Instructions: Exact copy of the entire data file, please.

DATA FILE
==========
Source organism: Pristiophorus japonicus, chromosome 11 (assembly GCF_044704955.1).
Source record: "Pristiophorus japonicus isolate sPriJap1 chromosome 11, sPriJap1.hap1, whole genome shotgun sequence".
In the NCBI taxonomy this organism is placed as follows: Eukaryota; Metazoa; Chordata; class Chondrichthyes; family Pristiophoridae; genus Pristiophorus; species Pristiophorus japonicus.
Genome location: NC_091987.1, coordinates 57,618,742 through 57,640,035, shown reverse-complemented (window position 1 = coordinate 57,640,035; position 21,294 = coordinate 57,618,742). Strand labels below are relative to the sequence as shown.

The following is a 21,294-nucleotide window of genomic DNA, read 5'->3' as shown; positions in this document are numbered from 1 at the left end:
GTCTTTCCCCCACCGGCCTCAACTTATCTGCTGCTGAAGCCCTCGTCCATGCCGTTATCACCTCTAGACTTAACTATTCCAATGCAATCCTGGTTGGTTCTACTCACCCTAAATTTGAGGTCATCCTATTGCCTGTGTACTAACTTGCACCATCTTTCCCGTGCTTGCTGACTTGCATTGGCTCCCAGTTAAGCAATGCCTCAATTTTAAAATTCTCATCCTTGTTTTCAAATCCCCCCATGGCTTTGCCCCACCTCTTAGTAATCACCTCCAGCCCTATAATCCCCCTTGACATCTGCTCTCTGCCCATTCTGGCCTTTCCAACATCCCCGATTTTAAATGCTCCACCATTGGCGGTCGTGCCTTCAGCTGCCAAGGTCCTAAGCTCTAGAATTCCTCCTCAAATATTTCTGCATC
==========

Source organism: Pristiophorus japonicus, chromosome 11 (assembly GCF_044704955.1).
Source record: "Pristiophorus japonicus isolate sPriJap1 chromosome 11, sPriJap1.hap1, whole genome shotgun sequence".
In the NCBI taxonomy this organism is placed as follows: Eukaryota; Metazoa; Chordata; class Chondrichthyes; family Pristiophoridae; genus Pristiophorus; species Pristiophorus japonicus.
Genome location: NC_091987.1, coordinates 57,618,742 through 57,640,035, shown reverse-complemented (window position 1 = coordinate 57,640,035; position 21,294 = coordinate 57,618,742). Strand labels below are relative to the sequence as shown.

The following is a 21,294-nucleotide window of genomic DNA, read 5'->3' as shown; positions in this document are numbered from 1 at the left end:
GTCTTTCCCCCACCGGCCTCAACTTATCTGCTGCTGAAGCCCTCGTCCATGCCGTTATCACCTCTAGACTTAACTATTCCAATGCAATCCTGGTTGGTTCTACTCACCCTAAATTTGAGGTCATCCTATTGCCTGTGTACTAACTTGCACCATCTTTCCCGTGCTTGCTGACTTGCATTGGCTCCCAGTTAAGCAATGCCTCAATTTTAAAATTCTCATCCTTGTTTTCAAATCCCCCCATGGCTTTGCCCCACCTCTTAGTAATCACCTCCAGCCCTATAATCCCCCTTGACATCTGCTCTCTGCCCATTCTGGCCTTTCCAACATCCCCGATTTTAAATGCTCCACCATTGGCGGTCGTGCCTTCAGCTGCCAAGGTCCTAAGCTCTAGAATTCCTCCTCAAATATTTCTGCATC